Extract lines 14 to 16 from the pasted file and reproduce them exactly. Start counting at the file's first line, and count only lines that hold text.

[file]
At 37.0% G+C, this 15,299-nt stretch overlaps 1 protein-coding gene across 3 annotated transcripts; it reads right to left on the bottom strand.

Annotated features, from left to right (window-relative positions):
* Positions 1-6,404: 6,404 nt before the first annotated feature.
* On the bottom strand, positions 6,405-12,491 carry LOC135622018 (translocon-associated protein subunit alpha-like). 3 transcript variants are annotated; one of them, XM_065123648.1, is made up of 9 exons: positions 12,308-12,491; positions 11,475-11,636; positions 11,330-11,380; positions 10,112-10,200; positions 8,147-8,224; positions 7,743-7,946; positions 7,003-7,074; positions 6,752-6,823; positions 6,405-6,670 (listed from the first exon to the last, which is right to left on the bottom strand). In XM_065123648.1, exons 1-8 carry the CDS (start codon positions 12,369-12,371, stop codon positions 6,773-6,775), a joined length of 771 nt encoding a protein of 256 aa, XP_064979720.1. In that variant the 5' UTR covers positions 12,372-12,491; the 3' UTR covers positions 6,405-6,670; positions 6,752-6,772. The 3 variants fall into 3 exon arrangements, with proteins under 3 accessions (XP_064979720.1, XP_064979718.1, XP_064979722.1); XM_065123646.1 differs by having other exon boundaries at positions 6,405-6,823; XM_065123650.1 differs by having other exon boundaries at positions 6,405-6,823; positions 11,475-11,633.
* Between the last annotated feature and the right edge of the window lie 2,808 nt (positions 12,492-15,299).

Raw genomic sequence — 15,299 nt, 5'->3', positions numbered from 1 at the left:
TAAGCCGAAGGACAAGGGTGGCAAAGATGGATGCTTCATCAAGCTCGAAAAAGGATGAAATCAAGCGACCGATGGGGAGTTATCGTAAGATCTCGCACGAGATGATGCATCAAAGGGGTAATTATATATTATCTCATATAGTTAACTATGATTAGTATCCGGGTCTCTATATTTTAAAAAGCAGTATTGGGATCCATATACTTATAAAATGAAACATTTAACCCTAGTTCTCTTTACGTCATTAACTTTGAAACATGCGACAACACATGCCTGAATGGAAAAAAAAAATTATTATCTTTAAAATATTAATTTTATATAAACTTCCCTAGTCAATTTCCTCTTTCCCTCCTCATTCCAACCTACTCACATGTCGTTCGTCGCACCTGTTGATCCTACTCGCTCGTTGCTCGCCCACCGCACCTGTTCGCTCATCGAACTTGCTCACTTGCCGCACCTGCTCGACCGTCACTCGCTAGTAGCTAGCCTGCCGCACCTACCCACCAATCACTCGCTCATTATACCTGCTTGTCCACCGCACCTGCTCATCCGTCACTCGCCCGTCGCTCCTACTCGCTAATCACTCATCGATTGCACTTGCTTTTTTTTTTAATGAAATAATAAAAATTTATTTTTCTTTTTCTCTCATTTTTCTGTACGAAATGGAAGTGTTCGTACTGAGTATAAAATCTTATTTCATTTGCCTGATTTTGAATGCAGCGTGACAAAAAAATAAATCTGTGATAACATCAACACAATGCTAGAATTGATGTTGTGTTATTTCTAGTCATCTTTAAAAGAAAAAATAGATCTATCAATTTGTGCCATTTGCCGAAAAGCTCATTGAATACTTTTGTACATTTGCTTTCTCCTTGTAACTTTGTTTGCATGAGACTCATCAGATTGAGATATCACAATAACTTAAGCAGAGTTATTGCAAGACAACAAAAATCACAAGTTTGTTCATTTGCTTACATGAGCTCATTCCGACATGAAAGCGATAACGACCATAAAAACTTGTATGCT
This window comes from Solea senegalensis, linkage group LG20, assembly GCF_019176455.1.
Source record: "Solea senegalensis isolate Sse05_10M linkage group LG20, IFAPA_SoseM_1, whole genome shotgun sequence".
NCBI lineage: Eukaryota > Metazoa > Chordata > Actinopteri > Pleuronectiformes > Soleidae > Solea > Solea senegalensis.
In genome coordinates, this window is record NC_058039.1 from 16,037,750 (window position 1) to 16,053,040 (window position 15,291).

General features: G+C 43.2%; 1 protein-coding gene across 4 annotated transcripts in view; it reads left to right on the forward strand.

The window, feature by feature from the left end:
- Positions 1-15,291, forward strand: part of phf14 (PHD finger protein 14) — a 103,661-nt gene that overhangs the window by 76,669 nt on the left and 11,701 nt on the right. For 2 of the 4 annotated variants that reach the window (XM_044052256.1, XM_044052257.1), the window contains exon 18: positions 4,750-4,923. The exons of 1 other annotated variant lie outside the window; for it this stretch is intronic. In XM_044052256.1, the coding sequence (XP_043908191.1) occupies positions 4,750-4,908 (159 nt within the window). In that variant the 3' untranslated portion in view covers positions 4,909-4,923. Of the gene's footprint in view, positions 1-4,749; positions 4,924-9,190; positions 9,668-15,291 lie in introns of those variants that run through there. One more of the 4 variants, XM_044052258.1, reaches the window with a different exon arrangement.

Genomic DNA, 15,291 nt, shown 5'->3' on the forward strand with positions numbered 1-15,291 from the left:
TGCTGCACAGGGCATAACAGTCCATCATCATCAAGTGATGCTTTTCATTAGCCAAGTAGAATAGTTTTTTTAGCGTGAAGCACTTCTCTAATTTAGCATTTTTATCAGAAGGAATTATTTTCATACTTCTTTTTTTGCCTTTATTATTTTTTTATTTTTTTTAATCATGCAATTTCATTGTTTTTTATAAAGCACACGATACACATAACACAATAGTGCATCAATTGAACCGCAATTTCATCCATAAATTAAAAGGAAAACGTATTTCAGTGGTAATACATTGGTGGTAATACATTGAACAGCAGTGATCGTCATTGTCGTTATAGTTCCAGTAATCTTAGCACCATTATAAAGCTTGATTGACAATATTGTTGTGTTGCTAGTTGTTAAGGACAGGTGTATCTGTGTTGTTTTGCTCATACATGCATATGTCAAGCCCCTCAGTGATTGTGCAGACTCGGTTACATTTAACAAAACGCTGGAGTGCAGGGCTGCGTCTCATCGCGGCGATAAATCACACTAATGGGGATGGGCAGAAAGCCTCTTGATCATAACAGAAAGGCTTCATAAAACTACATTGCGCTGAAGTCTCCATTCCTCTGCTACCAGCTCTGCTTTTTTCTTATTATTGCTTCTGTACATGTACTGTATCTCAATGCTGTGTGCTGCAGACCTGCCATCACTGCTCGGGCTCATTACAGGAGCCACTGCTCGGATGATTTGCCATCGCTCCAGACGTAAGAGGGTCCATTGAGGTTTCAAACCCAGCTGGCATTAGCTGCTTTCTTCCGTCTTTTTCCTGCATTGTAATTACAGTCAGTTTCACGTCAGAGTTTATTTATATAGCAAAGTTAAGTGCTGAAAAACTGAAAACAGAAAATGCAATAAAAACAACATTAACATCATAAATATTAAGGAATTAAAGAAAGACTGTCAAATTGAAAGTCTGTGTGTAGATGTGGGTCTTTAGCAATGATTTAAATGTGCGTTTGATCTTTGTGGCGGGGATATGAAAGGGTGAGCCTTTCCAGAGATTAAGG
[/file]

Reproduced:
- Positions 1-15,291, forward strand: part of phf14 (PHD finger protein 14) — a 103,661-nt gene that overhangs the window by 76,669 nt on the left and 11,701 nt on the right. For 2 of the 4 annotated variants that reach the window (XM_044052256.1, XM_044052257.1), the window contains exon 18: positions 4,750-4,923. The exons of 1 other annotated variant lie outside the window; for it this stretch is intronic. In XM_044052256.1, the coding sequence (XP_043908191.1) occupies positions 4,750-4,908 (159 nt within the window). In that variant the 3' untranslated portion in view covers positions 4,909-4,923. Of the gene's footprint in view, positions 1-4,749; positions 4,924-9,190; positions 9,668-15,291 lie in introns of those variants that run through there. One more of the 4 variants, XM_044052258.1, reaches the window with a different exon arrangement.

Genomic DNA, 15,291 nt, shown 5'->3' on the forward strand with positions numbered 1-15,291 from the left:
TGCTGCACAGGGCATAACAGTCCATCATCATCAAGTGATGCTTTTCATTAGCCAAGTAGAATAGTTTTTTTAGCGTGAAGCACTTCTCTAATTTAGCATTTTTATCAGAAGGAATTATTTTCATACTTCTTTTTTTGCCTTTATTATTTTTTTATTTTTTTTAATCATGCAATTTCATTGTTTTTTATAAAGCACACGATACACATAACACAATAGTGCATCAATTGAACCGCAATTTCATCCATAAATTAAAAGGAAAACGTATTTCAGTGGTAATACATTGGTGGTAATACATTGAACAGCAGTGATCGTCATTGTCGTTATAGTTCCAGTAATCTTAGCACCATTATAAAGCTTGATTGACAATATTGTTGTGTTGCTAGTTGTTAAGGACAGGTGTATCTGTGTTGTTTTGCTCATACATGCATATGTCAAGCCCCTCAGTGATTGTGCAGACTCGGTTACATTTAACAAAACGCTGGAGTGCAGGGCTGCGTCTCATCGCGGCGATAAATCACACTAATGGGGATGGGCAGAAAGCCTCTTGATCATAACAGAAAGGCTTCATAAAACTACATTGCGCTGAAGTCTCCATTCCTCTGCTACCAGCTCTGCTTTTTTCTTATTATTGCTTCTGTACATGTACTGTATCTCAATGCTGTGTGCTGCAGACCTGCCATCACTGCTCGGGCTCATTACAGGAGCCACTGCTCGGATGATTTGCCATCGCTCCAGACGTAAGAGGGTCCATTGAGGTTTCAAACCCAGCTGGCATTAGCTGCTTTCTTCCGTCTTTTTCCTGCATTGTAATTACAGTCAGTTTCACGTCAGAGTTTATTTATATAGCAAAGTTAAGTGCTGAAAAACTGAAAACAGAAAATGCAATAAAAACAACATTAACATCATAAATATTAAGGAATTAAAGAAAGACTGTCAAATTGAAAGTCTGTGTGTAGATGTGGGTCTTTAGCAATGATTTAAATGTGCGTTTGATCTTTGTGGCGGGGATATGAAAGGGTGAGCCTTTCCAGAGATTAAGG